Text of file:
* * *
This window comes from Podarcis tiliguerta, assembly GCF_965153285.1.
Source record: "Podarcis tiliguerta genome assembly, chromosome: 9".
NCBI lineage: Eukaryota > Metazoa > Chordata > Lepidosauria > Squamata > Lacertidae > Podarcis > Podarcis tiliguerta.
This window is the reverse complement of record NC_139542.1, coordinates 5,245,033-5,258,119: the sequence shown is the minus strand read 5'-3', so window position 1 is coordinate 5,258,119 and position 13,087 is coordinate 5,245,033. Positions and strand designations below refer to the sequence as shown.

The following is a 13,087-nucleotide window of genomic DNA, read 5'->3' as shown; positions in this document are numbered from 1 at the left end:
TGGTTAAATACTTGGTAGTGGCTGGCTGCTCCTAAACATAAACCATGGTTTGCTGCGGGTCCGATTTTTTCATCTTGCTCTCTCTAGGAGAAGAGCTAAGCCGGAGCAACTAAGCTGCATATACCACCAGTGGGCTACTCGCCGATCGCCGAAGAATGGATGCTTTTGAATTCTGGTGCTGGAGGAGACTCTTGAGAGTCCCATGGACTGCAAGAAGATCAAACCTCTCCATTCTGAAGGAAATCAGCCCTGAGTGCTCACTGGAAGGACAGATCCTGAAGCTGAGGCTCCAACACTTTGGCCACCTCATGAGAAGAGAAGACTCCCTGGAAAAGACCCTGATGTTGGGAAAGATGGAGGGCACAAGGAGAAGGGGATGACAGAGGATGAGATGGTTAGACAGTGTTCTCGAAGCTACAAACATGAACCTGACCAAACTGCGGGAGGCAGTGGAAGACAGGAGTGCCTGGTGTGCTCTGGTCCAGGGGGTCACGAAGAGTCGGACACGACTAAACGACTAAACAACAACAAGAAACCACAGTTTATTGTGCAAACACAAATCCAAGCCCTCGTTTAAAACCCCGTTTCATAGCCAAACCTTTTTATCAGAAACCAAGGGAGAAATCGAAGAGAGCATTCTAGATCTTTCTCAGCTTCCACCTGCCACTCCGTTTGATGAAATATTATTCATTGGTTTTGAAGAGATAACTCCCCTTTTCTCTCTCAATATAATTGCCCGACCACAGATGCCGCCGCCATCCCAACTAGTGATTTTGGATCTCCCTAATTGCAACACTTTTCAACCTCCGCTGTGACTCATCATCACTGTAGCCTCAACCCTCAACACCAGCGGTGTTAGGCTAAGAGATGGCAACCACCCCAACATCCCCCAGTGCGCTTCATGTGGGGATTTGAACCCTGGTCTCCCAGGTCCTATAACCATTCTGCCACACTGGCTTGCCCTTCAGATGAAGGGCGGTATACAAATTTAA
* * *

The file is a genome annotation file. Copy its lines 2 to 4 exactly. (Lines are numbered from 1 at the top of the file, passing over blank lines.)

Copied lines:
Source record: "Podarcis tiliguerta genome assembly, chromosome: 9".
NCBI lineage: Eukaryota > Metazoa > Chordata > Lepidosauria > Squamata > Lacertidae > Podarcis > Podarcis tiliguerta.
This window is the reverse complement of record NC_139542.1, coordinates 5,245,033-5,258,119: the sequence shown is the minus strand read 5'-3', so window position 1 is coordinate 5,258,119 and position 13,087 is coordinate 5,245,033. Positions and strand designations below refer to the sequence as shown.